An Interview with Jay Timmons, President and CEO of the National Association of Manufacturers
According to the National Association of Manufacturers, an estimated 17.4 million jobs in the United States — about one in six private sector jobs — are supported by manufacturing. In 2013, this production contributed $2.08 trillion to the economy.1 Jay Timmons, NAM’s chief executive, shares some insights.
What opportunities do you see for manufacturing with such recent innovations as additive manufacturing?
While this technology is now gaining attention in the public’s eye, it is important to realize that 3D printing and other additive manufacturing tools are not new to our industry. Manufacturers have been using them to innovate on their shop floors and their design labs for the past 30 years. Manufacturers know that to compete, they have to deliver superior products incorporating the most advanced processes. Frankly, this is why we like to say that manufacturing companies are technology companies.
Now, with the even more widespread deployment of these technology-driven tools across all industries, manufacturers have more ways to speed up their innovation process. They can move more quickly from concept to prototype and then to commercialization of new technologies and processes. We will see cost savings as entire items or parts are 3D printed, saving time and reducing inventories. It will also allow manufacturers to operate more efficiently. On the labor front, it will attract the next generation of innovators — the millennials — to bring their technological know-how to manufacturing as we continue to utilize these tools.
What do you see as potential benefits and pitfalls of the proposed Transatlantic Trade and Investment Partnership?
The talks with Europe on the Transatlantic Trade and Investment Partnership (T-TIP) pose an unparalleled opportunity to strengthen and expand the already robust economic ties between the United States and European Union. We need a comprehensive agreement that addresses a broad range of bilateral trade and investment issues that will put both our economies in a stronger position globally and help spur the growth that both economies seek.
A successful T-TIP would eliminate tariffs, non-tariff barriers, red tape at the border and duplicative and unnecessary regulatory differences, while setting in place strong standards that mirror the commitment of both the United States and European Union on issues from transparency and intellectual property to investment. These ambitious objectives have been sought before, but never have the political will and the economic need been greater to achieve a truly growth-producing agreement between two of the world’s largest economies. As these negotiations proceed, it will be important for both the United States and European Union to resist the urge to take issues off the negotiating table.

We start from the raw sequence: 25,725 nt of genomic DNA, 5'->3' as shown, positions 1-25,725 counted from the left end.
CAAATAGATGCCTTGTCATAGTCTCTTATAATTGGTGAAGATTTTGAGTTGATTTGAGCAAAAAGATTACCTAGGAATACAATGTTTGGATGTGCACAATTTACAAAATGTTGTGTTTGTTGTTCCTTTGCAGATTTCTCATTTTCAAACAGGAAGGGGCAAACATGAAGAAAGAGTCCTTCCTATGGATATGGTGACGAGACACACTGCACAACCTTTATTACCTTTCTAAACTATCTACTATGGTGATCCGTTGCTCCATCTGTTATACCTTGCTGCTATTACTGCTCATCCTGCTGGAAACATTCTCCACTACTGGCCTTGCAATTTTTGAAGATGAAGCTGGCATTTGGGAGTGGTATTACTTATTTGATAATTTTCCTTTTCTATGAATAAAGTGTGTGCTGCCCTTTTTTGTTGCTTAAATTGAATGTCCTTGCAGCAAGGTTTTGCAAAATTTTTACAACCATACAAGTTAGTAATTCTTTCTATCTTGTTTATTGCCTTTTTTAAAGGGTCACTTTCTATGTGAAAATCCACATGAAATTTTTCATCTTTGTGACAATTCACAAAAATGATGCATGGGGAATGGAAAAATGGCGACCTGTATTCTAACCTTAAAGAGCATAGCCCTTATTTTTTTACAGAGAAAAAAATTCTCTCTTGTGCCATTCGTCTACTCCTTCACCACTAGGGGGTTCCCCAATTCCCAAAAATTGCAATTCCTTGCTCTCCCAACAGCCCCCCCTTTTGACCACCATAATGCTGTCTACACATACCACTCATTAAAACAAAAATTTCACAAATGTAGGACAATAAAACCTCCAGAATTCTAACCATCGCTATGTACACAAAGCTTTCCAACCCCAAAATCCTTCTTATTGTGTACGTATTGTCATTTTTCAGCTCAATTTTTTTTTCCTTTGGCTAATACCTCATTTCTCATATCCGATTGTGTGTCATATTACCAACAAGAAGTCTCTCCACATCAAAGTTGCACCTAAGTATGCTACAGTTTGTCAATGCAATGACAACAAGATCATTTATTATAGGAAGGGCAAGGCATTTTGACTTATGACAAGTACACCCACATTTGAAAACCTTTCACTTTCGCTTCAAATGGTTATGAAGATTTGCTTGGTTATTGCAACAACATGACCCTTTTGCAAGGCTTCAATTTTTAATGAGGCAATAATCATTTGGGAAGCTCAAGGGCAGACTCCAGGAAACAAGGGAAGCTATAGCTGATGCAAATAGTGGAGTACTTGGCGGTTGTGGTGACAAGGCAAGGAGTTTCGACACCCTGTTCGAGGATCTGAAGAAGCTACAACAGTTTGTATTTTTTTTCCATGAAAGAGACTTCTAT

What role will standards play as manufacturing responds to evolving and more interconnected systems?
Standards are important to manufacturers because they help to drive quality, reliability, efficiency, interoperability and safety. Manufacturing processes and manufactured products that are safe, reliable, good quality and efficiently produced are good for any manufacturer’s bottom line. Suppliers can more easily understand and meet the needs of their customers through the use of standards. And customers benefit through improved products that are more efficient, reliable and safe.
How do you recommend your stakeholders consider and implement sustainable manufacturing processes?
A common misconception is that sustainable manufacturing practices and the profitable interests of a company are somehow in conflict with each other. In truth, sustainability and profitability go hand in hand. Whether it’s reusing or recycling raw materials or finding ways to operate machines more efficiently to lower energy costs, manufacturers are finding ways to improve their margins while reducing their environmental footprint.
But good environmental practices are only part of the sustainability story. Committing to worker safety, creating employee training programs and building strong relationships in the communities where they operate by participating in events like Manufacturing Day — where manufacturers open up their shop floor to the public — all play a role in good sustainability practices and serve the best interests of an entire organization.
The NAM’s Growth Agenda outlines four goals that will help foster a manufacturing resurgence in America; what would you recommend that manufacturers do first to further that process?
Manufacturers need to engage lawmakers and the public for a growth agenda that is grounded in the four principles that made our country great: free enterprise, competitiveness, individual liberty and equal opportunity. And we — employers and employees — need to participate in not just the general elections, but also the primaries, as well as hold elected leaders accountable and help elect candidates who know how to support these principles and to govern.
As 2014 draws to a close, what is your top priority for the NAM for 2015?
The NAM’s top priority is to sustain, secure and extend the manufacturing comeback in the United States.